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Originally published Tuesday, September 29, 2009 at 3:07 PM

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Guilty verdict in 1993 Ill. restaurant slayings

A former handyman was convicted Tuesday in the slayings of seven people whose bodies were found in a walk-in freezer and cooler at a suburban Chicago fast food restaurant 16 years ago.

Associated Press Writer

CHICAGO —

A former handyman was convicted Tuesday in the slayings of seven people whose bodies were found in a walk-in freezer and cooler at a suburban Chicago fast food restaurant 16 years ago.

James Degorski, 37, showed no emotion as the verdict against him was read. Jurors, who deliberated for about two hours after a nearly monthlong trial, now must decide whether Degorski is eligible for the death penalty and whether it should be imposed.

About 20 of the victims' family members, some of whom held hands and cried when the verdict was announced, left the courthouse without commenting to reporters after being told by the judge that doing so would preclude them from testifying at Degorski's sentencing hearing, which was to begin Wednesday.

Public defender Mark Levitt said he intended to appeal, but would first turn his attention to "trying to convince this jury that the appropriate sentence for Mr. Degorski is life in prison."

Prosecutors alleged Degorski shot and stabbed two owners and five employees of the Brown's Chicken and Pasta restaurant in Palatine "because he wanted to do something big."

His conviction came despite a lack of physical evidence linking him to the crime. Levitt noted that in closing arguments earlier Tuesday.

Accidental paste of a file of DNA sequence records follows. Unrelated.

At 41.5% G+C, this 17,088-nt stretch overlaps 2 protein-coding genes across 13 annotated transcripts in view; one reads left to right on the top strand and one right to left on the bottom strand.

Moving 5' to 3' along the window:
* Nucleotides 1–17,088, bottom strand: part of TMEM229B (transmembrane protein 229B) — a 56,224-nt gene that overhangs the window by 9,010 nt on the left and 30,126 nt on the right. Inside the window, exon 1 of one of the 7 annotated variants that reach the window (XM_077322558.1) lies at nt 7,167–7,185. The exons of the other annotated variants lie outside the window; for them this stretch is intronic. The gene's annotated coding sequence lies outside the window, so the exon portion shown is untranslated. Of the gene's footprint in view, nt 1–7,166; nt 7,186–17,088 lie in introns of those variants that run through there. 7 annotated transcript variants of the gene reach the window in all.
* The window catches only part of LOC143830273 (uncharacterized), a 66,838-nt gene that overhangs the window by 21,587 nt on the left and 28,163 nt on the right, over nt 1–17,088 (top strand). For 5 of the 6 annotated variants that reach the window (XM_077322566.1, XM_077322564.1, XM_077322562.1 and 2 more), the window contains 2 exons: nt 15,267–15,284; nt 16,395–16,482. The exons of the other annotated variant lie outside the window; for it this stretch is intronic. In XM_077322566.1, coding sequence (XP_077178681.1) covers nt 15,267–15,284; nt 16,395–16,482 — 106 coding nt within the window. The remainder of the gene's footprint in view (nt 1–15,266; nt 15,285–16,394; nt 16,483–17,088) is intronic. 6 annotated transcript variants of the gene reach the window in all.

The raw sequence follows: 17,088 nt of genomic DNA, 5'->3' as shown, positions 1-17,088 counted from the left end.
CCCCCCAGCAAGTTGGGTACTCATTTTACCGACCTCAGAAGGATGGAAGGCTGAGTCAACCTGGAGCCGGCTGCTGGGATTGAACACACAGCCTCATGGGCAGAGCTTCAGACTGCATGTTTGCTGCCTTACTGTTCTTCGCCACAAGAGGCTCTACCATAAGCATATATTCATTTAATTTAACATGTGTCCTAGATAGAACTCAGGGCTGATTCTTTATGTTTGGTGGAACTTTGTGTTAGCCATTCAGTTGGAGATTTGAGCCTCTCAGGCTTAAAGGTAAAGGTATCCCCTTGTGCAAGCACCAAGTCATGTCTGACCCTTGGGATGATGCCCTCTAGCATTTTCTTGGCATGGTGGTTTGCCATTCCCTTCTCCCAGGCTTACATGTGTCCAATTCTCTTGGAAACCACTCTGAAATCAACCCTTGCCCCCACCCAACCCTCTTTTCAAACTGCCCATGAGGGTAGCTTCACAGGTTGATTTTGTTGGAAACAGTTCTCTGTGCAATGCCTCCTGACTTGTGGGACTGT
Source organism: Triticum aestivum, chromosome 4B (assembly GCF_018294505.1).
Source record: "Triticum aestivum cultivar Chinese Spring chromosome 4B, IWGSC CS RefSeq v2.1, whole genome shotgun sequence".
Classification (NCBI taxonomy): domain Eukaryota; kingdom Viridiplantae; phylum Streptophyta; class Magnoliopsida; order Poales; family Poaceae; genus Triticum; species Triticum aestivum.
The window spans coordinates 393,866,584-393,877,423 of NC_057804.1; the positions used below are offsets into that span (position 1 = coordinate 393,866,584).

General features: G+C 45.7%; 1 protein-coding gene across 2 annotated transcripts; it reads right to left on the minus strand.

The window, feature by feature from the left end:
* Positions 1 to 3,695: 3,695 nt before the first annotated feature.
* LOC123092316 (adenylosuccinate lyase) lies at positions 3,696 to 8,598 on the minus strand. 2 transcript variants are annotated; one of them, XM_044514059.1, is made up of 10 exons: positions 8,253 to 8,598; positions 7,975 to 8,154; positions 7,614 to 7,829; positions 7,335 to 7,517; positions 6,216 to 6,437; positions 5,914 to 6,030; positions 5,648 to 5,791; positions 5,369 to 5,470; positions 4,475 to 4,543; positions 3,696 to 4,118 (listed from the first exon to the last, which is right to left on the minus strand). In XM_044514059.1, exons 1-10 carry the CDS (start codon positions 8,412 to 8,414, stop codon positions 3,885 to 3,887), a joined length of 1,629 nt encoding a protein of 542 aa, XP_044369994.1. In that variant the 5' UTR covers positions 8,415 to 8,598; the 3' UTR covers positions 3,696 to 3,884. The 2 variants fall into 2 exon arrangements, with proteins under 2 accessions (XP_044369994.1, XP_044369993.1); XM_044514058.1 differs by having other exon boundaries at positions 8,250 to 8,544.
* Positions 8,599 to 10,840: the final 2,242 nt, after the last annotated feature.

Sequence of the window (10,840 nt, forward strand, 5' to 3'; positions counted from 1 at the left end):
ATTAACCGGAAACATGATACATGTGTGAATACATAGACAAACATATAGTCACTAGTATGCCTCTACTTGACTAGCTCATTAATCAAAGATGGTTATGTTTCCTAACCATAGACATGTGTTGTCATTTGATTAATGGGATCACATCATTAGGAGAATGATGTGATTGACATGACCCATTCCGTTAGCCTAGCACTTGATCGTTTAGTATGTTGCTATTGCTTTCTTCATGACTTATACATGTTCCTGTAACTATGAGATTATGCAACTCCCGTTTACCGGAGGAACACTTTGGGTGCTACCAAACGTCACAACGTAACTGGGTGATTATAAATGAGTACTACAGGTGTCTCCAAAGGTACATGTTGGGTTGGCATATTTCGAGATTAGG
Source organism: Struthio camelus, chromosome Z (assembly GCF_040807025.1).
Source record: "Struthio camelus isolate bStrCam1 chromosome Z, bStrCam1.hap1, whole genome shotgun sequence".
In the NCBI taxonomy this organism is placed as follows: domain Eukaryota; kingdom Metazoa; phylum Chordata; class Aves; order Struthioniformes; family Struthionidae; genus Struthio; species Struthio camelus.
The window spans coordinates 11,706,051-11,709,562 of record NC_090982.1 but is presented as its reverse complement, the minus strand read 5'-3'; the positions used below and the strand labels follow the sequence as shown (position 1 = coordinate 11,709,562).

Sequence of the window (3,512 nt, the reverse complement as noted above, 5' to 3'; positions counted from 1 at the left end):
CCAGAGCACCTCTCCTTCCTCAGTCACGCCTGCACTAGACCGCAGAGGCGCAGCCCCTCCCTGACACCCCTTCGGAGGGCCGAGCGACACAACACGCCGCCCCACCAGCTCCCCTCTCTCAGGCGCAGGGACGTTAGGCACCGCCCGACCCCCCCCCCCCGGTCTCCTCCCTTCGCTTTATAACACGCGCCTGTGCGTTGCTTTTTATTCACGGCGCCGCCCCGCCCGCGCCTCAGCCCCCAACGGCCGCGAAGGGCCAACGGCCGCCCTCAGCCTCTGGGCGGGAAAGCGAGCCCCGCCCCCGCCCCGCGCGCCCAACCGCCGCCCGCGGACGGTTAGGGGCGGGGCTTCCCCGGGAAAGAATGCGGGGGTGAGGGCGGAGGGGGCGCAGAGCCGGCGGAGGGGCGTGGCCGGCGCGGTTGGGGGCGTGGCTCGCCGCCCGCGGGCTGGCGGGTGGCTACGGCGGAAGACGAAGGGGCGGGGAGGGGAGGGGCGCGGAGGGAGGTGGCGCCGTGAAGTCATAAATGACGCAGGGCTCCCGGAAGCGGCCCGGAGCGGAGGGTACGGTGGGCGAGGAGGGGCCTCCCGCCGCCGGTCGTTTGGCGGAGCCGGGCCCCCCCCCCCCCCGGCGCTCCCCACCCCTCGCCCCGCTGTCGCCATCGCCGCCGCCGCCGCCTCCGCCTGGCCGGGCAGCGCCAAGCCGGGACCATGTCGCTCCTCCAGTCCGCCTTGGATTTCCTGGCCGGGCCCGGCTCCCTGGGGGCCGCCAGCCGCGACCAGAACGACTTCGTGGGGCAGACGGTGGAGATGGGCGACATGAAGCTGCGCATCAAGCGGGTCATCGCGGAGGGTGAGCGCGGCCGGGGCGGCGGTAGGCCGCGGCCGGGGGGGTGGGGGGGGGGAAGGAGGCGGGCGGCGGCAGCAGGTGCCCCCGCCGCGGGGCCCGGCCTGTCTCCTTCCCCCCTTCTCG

"The prosecution has been scrambling," he said. "They can appeal to your emotions, because we all have emotions. They can appeal to your senses, but what they're lacking is evidence."

Assistant Cook County State's Attorney Tom Biesty noted multiple witnesses testified that Degorski implicated himself to them.

"What's the use of doing something big if you can't tell somebody?" Biesty said.

Juan Luna, a high school friend of Degorski, also was convicted of the crime in 2007 and sentenced to life in prison. Luna was a former employee of the restaurant who told authorities he thought it would be an easy target at closing time.

The robbery netted less than $2,000.

Prosecutors said the men shot and stabbed restaurant owners Richard Ehlenfeldt, 50, his wife Lynn, 49, and five of their employees: Michael Castro, 16; Rico Solis, 17; Marcus Nellsen, 31; Thomas Mennes, 32; Guadalupe Maldonado, 46. Their bodies were found early on Jan. 9, 1993.

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In Luna's case, investigators had a wealth of physical evidence, including a palm print and DNA that put him at the crime scene. Luna also gave a lengthy videotaped statement to police in which he implicated himself and Degorski.

A brief statement from Degorski after his arrest was far less detailed, and prosecutors had to rely on the testimony of witnesses - including Degorski's former girlfriend - who said both men confessed just after the crime.

Degorski and Luna were arrested in May 2002 after Anne Lockett came forward. She said the pair had previously threatened to kill her.

Lockett, who became one of the prosecution's star witnesses, testified that the motive for the killings was partly curiosity, saying Luna wanted to know what it was like to kill someone and Degorski agreed to help.

Luna himself told authorities Degorski had ordered him to watch Lynn Ehlenfeldt during the attack. Luna allegedly admitted he "got caught up in it" and cut her throat. But he claimed Degorski shot and killed everyone else.

Defense attorneys had focused during trial on false confessions from other suspects, trying to raise doubts about whether Degorski's own 2002 confession was coerced. And they sought to counter portrayals of their client as a cold-blooded killer.

One of Degorski's former neighbors testified he was a "peaceful, considerate and nonviolent person" when she and her siblings knew him in 1993. "We looked up to him," said 25-year-old Jessica Mogilinski.

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